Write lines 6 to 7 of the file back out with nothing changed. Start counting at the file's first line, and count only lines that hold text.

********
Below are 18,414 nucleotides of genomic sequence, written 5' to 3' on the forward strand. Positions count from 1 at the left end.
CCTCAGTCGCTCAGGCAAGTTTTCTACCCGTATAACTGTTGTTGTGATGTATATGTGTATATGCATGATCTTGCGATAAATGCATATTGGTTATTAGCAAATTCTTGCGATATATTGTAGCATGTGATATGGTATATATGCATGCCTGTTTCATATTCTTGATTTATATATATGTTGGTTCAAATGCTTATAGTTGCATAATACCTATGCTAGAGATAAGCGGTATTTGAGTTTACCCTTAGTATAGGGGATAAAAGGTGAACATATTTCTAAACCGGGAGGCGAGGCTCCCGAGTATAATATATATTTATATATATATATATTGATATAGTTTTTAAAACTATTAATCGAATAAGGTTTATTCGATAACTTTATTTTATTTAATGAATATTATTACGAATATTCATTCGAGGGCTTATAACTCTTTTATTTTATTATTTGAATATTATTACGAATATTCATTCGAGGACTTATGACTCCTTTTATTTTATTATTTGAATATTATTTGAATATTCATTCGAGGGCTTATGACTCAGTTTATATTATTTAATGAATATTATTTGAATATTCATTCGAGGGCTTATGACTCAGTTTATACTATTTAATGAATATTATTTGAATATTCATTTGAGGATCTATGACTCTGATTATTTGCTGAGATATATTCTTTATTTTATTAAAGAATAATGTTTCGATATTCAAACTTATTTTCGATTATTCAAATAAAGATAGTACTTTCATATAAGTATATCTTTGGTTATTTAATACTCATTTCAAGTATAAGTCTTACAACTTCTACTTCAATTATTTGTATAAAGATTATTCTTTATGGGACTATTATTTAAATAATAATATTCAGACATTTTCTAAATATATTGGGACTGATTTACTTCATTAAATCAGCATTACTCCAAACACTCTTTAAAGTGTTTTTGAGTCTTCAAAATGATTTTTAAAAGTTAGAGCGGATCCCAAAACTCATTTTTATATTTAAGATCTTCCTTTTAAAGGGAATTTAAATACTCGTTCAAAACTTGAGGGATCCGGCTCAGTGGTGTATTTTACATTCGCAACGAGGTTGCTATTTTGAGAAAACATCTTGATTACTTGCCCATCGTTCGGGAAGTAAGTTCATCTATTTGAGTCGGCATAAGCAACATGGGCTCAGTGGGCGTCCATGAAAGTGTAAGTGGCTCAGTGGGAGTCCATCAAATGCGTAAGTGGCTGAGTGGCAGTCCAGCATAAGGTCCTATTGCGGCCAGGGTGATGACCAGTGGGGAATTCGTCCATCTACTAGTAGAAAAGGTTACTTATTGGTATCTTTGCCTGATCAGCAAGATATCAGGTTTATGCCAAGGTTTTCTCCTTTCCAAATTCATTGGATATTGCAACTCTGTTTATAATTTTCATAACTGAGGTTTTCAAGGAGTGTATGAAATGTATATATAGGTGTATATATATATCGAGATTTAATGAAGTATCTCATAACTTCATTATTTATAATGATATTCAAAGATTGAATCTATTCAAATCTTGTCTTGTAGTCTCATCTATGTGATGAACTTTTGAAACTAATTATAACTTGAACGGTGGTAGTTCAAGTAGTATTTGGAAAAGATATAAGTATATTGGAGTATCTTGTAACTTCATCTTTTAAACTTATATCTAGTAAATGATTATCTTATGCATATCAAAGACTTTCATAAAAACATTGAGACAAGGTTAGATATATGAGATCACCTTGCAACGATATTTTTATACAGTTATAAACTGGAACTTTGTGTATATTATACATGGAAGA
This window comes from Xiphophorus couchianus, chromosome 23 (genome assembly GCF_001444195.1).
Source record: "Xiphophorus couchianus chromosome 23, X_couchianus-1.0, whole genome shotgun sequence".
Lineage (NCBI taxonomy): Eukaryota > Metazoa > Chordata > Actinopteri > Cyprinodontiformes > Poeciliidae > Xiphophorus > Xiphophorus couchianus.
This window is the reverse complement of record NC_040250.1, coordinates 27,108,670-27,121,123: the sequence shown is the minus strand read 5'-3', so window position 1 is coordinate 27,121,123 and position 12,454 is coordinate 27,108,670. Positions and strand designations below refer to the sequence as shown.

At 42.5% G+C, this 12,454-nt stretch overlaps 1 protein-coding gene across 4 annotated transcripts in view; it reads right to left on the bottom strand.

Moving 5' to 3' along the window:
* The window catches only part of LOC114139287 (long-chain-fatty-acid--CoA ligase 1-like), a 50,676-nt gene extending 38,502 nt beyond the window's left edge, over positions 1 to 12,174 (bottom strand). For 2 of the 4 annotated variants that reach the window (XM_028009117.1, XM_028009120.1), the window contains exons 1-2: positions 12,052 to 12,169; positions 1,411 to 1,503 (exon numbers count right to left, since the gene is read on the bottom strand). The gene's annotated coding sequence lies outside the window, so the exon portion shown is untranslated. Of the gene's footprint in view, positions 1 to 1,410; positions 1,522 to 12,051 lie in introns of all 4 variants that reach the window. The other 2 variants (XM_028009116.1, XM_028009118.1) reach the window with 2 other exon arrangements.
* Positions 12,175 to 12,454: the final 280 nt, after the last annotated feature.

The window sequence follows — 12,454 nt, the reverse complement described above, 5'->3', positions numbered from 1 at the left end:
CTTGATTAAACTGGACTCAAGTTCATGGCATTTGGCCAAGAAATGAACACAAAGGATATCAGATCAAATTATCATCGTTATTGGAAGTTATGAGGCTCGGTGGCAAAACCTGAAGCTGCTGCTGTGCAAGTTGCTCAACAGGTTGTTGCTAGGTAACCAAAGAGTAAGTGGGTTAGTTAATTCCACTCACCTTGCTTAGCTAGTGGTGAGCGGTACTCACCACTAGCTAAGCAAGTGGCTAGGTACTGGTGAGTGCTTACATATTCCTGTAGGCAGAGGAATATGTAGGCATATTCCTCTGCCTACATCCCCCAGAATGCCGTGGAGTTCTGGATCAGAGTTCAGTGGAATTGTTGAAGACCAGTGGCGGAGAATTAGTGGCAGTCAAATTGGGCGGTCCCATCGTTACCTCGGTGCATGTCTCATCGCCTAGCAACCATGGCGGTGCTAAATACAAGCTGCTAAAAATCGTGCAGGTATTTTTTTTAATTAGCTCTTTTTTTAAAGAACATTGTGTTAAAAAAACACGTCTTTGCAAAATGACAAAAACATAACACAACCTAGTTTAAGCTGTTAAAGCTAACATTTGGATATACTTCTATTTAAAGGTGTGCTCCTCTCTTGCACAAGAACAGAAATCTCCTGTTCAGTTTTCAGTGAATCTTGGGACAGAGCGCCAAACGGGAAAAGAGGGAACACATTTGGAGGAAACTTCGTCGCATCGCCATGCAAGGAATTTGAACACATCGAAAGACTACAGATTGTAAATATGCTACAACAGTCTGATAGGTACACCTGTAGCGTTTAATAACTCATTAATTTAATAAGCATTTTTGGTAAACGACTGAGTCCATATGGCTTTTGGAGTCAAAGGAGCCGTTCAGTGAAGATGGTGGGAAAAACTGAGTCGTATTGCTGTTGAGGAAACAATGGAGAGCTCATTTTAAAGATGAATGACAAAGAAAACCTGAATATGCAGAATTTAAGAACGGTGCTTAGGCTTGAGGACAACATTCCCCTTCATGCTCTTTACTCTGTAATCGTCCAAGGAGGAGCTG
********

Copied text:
This window is the reverse complement of record NC_040250.1, coordinates 27,108,670-27,121,123: the sequence shown is the minus strand read 5'-3', so window position 1 is coordinate 27,121,123 and position 12,454 is coordinate 27,108,670. Positions and strand designations below refer to the sequence as shown.

At 42.5% G+C, this 12,454-nt stretch overlaps 1 protein-coding gene across 4 annotated transcripts in view; it reads right to left on the bottom strand.